Time to Rethink Your View On Governance

The true value and contribution of governance to any organisation needs
to be acknowledged. It is much more than a mere administration function.

It is time to restore the meaning of governance. There is much discussion lately on LinkedIn, that seems to place governance as a lesser priority for business owners when compared to such aspects as seeking new markets and networking.

The Australian Institute of Company Directors, in recent governance briefs and forums, focused on the legislative and regulatory compliance aspects of governance. This remit has commendably broadened as a result of the Banking Royal Commission, but it is still a compliance-based mindset.

I was lucky enough to attend a consultancy’s end-of-year function. The guest speaker was a career public servant who was leaving one of the larger government departments on promotion to a smaller but more independent and responsible government position. He spoke about governance. He saw it as having three basic requirements: accountability, clarity and leadership. This is a timely reversal of the usual mantra, of seeing governance as a matter of process and compliance.

There were obviously many strengths in the department he was leaving, including dedicated and generally diligent staff. However, he also discussed key weaknesses including overly complex language, and an arduous committee-bound approval process, which obfuscated accountability. It is too easy to say that this is endemic to all large bureaucracies but given his lifelong and broad public sector experience, it was obviously a specific issue in his department and a major concern above the normal noise of large organisations.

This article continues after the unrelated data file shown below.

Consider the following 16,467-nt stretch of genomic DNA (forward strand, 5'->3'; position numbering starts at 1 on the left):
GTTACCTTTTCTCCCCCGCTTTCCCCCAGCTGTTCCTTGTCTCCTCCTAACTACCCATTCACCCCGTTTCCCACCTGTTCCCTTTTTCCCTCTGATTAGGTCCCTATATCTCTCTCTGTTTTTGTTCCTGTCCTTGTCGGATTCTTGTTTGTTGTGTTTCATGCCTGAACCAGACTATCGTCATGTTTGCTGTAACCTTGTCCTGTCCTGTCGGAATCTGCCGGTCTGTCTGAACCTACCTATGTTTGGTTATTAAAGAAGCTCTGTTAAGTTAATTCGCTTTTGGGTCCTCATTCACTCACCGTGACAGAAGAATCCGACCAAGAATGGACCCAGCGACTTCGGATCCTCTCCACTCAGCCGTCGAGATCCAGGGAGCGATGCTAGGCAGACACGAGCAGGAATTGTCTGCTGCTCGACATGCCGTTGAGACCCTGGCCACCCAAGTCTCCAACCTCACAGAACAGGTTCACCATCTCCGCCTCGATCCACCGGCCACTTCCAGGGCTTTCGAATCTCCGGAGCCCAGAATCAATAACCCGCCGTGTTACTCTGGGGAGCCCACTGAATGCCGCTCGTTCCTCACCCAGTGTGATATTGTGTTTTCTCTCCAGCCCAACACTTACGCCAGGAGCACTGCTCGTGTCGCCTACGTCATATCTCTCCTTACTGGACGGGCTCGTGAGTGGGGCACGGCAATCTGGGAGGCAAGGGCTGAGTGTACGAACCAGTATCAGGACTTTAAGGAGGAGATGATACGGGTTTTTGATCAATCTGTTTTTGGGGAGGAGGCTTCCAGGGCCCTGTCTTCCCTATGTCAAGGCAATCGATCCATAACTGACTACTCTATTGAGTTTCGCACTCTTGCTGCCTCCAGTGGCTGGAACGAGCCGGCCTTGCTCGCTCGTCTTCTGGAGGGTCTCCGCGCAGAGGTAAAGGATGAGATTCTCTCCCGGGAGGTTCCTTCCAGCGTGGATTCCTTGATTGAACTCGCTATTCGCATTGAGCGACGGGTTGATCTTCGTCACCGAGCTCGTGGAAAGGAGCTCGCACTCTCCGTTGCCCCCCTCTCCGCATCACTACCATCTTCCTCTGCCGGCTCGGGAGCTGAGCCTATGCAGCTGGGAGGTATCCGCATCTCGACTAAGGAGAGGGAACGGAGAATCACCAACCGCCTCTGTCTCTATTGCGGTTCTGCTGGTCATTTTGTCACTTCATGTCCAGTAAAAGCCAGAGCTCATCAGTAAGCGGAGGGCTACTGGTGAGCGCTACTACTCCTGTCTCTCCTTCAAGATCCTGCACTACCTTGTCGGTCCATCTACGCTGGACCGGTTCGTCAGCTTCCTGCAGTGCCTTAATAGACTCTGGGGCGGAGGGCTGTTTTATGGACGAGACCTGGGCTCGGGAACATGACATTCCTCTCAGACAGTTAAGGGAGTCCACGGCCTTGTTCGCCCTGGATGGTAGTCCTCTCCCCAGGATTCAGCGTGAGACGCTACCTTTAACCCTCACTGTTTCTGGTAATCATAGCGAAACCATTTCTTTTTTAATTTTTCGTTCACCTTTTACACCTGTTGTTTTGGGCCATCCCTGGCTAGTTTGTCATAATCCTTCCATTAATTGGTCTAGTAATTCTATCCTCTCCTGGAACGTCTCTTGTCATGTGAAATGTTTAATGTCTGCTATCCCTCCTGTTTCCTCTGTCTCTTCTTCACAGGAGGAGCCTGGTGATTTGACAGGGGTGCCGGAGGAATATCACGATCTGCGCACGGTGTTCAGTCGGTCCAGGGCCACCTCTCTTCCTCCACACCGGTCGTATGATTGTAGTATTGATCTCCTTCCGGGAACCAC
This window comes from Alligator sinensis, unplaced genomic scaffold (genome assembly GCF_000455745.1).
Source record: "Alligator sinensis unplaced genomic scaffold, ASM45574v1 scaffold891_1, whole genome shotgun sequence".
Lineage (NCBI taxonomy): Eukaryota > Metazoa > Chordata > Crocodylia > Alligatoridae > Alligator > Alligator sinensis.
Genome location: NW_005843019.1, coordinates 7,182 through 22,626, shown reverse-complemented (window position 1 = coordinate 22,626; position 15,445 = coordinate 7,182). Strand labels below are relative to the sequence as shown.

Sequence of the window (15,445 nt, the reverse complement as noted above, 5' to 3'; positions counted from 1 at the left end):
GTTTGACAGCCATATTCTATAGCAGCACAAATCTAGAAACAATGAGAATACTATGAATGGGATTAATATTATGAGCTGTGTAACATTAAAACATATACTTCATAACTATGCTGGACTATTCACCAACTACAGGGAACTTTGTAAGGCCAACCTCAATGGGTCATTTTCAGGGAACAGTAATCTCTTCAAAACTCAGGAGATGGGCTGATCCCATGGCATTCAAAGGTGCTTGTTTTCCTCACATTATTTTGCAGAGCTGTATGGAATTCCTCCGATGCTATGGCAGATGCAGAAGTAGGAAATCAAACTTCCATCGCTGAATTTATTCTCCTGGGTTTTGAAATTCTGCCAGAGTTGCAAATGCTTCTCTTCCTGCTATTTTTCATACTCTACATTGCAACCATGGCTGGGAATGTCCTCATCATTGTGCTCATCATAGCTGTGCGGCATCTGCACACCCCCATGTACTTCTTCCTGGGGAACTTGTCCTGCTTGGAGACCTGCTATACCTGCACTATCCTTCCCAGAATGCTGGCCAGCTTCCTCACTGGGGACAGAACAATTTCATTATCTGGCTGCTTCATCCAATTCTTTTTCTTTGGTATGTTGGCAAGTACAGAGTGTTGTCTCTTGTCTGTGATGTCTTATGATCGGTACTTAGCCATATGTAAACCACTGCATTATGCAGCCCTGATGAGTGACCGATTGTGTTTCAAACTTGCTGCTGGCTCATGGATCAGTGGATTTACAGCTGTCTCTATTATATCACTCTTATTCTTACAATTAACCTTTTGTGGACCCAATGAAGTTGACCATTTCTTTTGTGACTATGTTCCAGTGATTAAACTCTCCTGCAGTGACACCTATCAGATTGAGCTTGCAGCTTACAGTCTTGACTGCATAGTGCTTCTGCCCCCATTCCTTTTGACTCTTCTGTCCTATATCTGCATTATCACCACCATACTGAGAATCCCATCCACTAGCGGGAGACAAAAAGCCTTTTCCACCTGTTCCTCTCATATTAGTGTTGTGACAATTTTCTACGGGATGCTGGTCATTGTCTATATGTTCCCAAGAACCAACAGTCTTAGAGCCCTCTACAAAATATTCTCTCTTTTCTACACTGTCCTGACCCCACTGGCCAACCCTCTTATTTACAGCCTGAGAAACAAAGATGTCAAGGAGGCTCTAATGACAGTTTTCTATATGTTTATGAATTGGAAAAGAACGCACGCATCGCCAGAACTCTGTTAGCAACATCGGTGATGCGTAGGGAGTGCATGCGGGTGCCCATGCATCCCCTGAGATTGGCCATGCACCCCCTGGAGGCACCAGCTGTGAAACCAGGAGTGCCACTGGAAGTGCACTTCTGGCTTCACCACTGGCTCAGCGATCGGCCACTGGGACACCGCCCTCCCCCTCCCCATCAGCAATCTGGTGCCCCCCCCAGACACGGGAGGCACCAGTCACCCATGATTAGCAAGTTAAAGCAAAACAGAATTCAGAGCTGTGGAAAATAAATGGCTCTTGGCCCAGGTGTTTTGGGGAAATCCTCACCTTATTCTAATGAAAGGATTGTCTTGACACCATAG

If we go back to the key meaning of govern—to control, direct, or strongly influence the actions and conduct of, or to exert a determining or guiding influence in or over—we find ourselves reflecting the core view of the guest speaker.  Such an approach will have less of a self-promoting aspect to them, and lead to organisations able to cope with dynamic shifts in the operating environment. Well governed organisations become self-adapting to change and customer demands, thus allowing senior management to look out for and seek longer terms goals.

Good governance is a key platform to launch your strategic plan from – you cannot go forward without understanding where you have been and who you are.

About the Author:

Jason Thomas is the Founder of de Montaigne Strategic Planning, which provides robust strategic planning and training services to small to medium-sized enterprises, not-for-profit organisations and government departments.

He has over 30 years’ experience in senior leadership, operational and planning roles across the military, public and private sectors. In addition, Jason holds numerous degrees and qualifications including Gold Mastery Certification with the Haines Centre for Strategic Management.